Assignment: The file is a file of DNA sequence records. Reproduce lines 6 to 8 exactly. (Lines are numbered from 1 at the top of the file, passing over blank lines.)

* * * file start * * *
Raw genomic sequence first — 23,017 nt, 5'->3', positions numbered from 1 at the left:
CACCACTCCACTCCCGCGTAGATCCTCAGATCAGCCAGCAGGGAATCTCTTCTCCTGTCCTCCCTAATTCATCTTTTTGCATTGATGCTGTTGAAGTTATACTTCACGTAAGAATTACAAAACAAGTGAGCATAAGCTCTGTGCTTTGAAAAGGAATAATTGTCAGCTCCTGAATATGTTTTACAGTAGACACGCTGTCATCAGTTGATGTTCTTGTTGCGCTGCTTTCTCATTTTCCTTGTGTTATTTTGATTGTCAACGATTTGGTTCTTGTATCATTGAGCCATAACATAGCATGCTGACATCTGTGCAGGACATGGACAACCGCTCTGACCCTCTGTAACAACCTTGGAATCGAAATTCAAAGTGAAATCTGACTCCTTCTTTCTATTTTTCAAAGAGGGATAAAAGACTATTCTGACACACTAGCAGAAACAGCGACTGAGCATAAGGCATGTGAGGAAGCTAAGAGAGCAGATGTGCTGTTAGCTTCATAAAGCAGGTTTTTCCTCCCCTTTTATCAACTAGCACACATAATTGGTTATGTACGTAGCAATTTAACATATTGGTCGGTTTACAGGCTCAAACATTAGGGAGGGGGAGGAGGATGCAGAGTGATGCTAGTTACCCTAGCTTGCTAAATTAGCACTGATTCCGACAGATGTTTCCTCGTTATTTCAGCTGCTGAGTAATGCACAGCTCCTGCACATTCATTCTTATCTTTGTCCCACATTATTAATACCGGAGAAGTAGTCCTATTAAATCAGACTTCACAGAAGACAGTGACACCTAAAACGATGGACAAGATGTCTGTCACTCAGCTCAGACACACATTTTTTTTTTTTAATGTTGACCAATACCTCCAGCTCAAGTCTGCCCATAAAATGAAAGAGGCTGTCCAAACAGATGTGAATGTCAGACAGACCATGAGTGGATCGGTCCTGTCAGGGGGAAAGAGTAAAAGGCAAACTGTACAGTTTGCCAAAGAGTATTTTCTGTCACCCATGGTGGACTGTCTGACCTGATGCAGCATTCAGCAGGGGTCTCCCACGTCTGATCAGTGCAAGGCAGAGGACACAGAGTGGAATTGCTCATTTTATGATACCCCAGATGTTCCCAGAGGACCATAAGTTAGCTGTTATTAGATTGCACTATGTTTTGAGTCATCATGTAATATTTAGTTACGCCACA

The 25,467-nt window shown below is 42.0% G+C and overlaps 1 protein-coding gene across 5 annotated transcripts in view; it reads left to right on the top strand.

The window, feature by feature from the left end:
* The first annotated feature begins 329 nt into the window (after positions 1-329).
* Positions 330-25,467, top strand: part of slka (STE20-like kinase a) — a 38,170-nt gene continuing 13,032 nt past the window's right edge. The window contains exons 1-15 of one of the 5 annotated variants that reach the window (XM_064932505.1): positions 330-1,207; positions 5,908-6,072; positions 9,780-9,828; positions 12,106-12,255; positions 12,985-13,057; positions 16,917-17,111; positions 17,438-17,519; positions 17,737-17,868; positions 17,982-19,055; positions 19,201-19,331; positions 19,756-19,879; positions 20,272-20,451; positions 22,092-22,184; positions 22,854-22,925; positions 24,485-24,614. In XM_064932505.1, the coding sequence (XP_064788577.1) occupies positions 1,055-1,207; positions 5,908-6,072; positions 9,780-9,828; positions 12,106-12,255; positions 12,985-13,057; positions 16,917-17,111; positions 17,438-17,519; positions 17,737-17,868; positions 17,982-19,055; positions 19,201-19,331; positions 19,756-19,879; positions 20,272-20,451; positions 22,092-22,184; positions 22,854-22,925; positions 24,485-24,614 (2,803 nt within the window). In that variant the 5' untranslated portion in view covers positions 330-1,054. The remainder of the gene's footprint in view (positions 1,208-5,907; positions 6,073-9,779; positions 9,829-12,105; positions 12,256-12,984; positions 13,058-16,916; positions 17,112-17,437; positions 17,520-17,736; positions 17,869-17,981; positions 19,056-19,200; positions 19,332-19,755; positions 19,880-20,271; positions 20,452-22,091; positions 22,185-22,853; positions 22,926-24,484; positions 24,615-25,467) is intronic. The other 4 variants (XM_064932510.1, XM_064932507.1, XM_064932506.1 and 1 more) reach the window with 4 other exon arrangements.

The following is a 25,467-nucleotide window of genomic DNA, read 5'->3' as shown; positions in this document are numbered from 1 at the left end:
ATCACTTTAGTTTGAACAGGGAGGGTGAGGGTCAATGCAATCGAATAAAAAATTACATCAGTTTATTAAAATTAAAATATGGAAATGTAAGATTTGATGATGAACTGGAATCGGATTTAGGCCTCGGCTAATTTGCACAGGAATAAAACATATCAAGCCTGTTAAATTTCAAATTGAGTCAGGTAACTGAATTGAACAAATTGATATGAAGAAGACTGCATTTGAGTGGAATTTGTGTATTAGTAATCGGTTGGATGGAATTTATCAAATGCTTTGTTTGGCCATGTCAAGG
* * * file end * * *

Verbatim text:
* Positions 330-25,467, top strand: part of slka (STE20-like kinase a) — a 38,170-nt gene continuing 13,032 nt past the window's right edge. The window contains exons 1-15 of one of the 5 annotated variants that reach the window (XM_064932505.1): positions 330-1,207; positions 5,908-6,072; positions 9,780-9,828; positions 12,106-12,255; positions 12,985-13,057; positions 16,917-17,111; positions 17,438-17,519; positions 17,737-17,868; positions 17,982-19,055; positions 19,201-19,331; positions 19,756-19,879; positions 20,272-20,451; positions 22,092-22,184; positions 22,854-22,925; positions 24,485-24,614. In XM_064932505.1, the coding sequence (XP_064788577.1) occupies positions 1,055-1,207; positions 5,908-6,072; positions 9,780-9,828; positions 12,106-12,255; positions 12,985-13,057; positions 16,917-17,111; positions 17,438-17,519; positions 17,737-17,868; positions 17,982-19,055; positions 19,201-19,331; positions 19,756-19,879; positions 20,272-20,451; positions 22,092-22,184; positions 22,854-22,925; positions 24,485-24,614 (2,803 nt within the window). In that variant the 5' untranslated portion in view covers positions 330-1,054. The remainder of the gene's footprint in view (positions 1,208-5,907; positions 6,073-9,779; positions 9,829-12,105; positions 12,256-12,984; positions 13,058-16,916; positions 17,112-17,437; positions 17,520-17,736; positions 17,869-17,981; positions 19,056-19,200; positions 19,332-19,755; positions 19,880-20,271; positions 20,452-22,091; positions 22,185-22,853; positions 22,926-24,484; positions 24,615-25,467) is intronic. The other 4 variants (XM_064932510.1, XM_064932507.1, XM_064932506.1 and 1 more) reach the window with 4 other exon arrangements.

The following is a 25,467-nucleotide window of genomic DNA, read 5'->3' as shown; positions in this document are numbered from 1 at the left end:
ATCACTTTAGTTTGAACAGGGAGGGTGAGGGTCAATGCAATCGAATAAAAAATTACATCAGTTTATTAAAATTAAAATATGGAAATGTAAGATTTGATGATGAACTGGAATCGGATTTAGGCCTCGGCTAATTTGCACAGGAATAAAACATATCAAGCCTGTTAAATTTCAAATTGAGTCAGGTAACTGAATTGAACAAATTGATATGAAGAAGACTGCATTTGAGTGGAATTTGTGTATTAGTAATCGGTTGGATGGAATTTATCAAATGCTTTGTTTGGCCATGTCAAGG